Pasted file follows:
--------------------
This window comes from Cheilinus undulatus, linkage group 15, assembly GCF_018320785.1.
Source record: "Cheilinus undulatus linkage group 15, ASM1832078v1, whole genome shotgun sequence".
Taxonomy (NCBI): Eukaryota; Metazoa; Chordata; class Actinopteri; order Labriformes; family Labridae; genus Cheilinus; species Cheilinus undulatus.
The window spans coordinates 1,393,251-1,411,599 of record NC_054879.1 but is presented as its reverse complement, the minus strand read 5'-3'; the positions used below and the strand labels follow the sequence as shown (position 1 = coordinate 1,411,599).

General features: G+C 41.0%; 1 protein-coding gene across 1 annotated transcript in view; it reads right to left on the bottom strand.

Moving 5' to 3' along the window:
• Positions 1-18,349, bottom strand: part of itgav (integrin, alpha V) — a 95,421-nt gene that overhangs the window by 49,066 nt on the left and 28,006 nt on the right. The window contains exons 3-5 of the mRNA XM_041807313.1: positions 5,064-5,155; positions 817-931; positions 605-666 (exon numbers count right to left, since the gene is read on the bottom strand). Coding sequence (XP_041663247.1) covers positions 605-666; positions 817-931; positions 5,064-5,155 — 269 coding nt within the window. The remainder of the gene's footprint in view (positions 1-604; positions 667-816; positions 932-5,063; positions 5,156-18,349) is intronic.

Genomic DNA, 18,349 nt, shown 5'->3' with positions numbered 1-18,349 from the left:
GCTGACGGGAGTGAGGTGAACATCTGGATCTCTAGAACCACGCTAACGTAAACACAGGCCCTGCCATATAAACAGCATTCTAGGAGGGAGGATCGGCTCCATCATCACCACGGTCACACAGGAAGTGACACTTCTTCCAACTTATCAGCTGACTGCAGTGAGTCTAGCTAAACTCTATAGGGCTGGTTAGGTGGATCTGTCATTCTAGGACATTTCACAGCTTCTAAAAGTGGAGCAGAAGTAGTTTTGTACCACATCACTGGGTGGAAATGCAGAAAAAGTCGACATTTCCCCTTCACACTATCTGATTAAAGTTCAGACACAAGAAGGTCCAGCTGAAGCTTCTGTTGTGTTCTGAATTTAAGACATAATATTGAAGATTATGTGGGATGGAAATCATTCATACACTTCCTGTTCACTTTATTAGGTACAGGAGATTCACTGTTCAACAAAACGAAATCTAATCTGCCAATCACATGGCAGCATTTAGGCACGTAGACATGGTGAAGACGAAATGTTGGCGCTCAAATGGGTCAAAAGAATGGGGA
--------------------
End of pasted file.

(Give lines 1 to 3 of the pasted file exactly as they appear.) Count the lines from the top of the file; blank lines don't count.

This window comes from Cheilinus undulatus, linkage group 15, assembly GCF_018320785.1.
Source record: "Cheilinus undulatus linkage group 15, ASM1832078v1, whole genome shotgun sequence".
Taxonomy (NCBI): Eukaryota; Metazoa; Chordata; class Actinopteri; order Labriformes; family Labridae; genus Cheilinus; species Cheilinus undulatus.